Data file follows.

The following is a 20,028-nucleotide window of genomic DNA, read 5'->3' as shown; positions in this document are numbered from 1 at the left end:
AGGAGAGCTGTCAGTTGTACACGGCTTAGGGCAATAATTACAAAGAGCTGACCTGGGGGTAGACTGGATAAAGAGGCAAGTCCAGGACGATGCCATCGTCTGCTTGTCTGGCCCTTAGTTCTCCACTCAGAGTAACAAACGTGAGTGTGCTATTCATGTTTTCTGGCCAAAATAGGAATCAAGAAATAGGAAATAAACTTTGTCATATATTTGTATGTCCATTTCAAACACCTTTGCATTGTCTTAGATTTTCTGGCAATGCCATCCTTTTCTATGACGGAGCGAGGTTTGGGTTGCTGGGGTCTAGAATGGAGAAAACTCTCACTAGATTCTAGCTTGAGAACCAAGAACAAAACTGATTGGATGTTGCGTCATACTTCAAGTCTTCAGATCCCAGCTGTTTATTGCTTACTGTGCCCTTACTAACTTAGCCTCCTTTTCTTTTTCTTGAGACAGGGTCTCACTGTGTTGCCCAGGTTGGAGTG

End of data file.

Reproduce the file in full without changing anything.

The following is a 20,028-nucleotide window of genomic DNA, read 5'->3' as shown; positions in this document are numbered from 1 at the left end:
AGGAGAGCTGTCAGTTGTACACGGCTTAGGGCAATAATTACAAAGAGCTGACCTGGGGGTAGACTGGATAAAGAGGCAAGTCCAGGACGATGCCATCGTCTGCTTGTCTGGCCCTTAGTTCTCCACTCAGAGTAACAAACGTGAGTGTGCTATTCATGTTTTCTGGCCAAAATAGGAATCAAGAAATAGGAAATAAACTTTGTCATATATTTGTATGTCCATTTCAAACACCTTTGCATTGTCTTAGATTTTCTGGCAATGCCATCCTTTTCTATGACGGAGCGAGGTTTGGGTTGCTGGGGTCTAGAATGGAGAAAACTCTCACTAGATTCTAGCTTGAGAACCAAGAACAAAACTGATTGGATGTTGCGTCATACTTCAAGTCTTCAGATCCCAGCTGTTTATTGCTTACTGTGCCCTTACTAACTTAGCCTCCTTTTCTTTTTCTTGAGACAGGGTCTCACTGTGTTGCCCAGGTTGGAGTG